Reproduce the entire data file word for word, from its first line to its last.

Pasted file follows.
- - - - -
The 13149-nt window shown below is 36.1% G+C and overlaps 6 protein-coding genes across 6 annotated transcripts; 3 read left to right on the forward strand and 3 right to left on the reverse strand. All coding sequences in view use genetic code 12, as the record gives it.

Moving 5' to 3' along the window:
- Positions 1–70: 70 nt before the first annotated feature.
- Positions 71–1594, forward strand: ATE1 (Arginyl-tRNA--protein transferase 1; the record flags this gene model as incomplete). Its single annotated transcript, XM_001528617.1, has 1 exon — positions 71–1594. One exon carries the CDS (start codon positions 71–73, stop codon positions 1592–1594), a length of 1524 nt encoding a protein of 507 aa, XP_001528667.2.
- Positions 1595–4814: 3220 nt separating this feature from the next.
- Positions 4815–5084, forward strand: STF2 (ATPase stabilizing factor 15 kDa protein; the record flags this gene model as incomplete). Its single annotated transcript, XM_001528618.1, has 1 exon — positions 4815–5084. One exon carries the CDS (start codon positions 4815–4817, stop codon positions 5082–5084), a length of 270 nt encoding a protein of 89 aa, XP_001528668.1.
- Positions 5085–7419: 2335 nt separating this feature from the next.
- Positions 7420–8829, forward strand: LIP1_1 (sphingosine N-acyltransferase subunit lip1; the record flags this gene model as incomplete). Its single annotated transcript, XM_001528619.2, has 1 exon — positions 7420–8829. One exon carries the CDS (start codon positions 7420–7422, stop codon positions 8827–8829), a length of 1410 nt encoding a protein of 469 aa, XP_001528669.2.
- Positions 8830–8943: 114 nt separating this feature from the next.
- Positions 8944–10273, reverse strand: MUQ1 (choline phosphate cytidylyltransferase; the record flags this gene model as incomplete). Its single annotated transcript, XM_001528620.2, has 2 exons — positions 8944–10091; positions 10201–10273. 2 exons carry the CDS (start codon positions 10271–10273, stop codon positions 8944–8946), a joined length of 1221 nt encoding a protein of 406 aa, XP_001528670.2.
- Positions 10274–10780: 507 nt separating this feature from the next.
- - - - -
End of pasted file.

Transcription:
The 13149-nt window shown below is 36.1% G+C and overlaps 6 protein-coding genes across 6 annotated transcripts; 3 read left to right on the forward strand and 3 right to left on the reverse strand. All coding sequences in view use genetic code 12, as the record gives it.

Moving 5' to 3' along the window:
- Positions 1–70: 70 nt before the first annotated feature.
- Positions 71–1594, forward strand: ATE1 (Arginyl-tRNA--protein transferase 1; the record flags this gene model as incomplete). Its single annotated transcript, XM_001528617.1, has 1 exon — positions 71–1594. One exon carries the CDS (start codon positions 71–73, stop codon positions 1592–1594), a length of 1524 nt encoding a protein of 507 aa, XP_001528667.2.
- Positions 1595–4814: 3220 nt separating this feature from the next.
- Positions 4815–5084, forward strand: STF2 (ATPase stabilizing factor 15 kDa protein; the record flags this gene model as incomplete). Its single annotated transcript, XM_001528618.1, has 1 exon — positions 4815–5084. One exon carries the CDS (start codon positions 4815–4817, stop codon positions 5082–5084), a length of 270 nt encoding a protein of 89 aa, XP_001528668.1.
- Positions 5085–7419: 2335 nt separating this feature from the next.
- Positions 7420–8829, forward strand: LIP1_1 (sphingosine N-acyltransferase subunit lip1; the record flags this gene model as incomplete). Its single annotated transcript, XM_001528619.2, has 1 exon — positions 7420–8829. One exon carries the CDS (start codon positions 7420–7422, stop codon positions 8827–8829), a length of 1410 nt encoding a protein of 469 aa, XP_001528669.2.
- Positions 8830–8943: 114 nt separating this feature from the next.
- Positions 8944–10273, reverse strand: MUQ1 (choline phosphate cytidylyltransferase; the record flags this gene model as incomplete). Its single annotated transcript, XM_001528620.2, has 2 exons — positions 8944–10091; positions 10201–10273. 2 exons carry the CDS (start codon positions 10271–10273, stop codon positions 8944–8946), a joined length of 1221 nt encoding a protein of 406 aa, XP_001528670.2.
- Positions 10274–10780: 507 nt separating this feature from the next.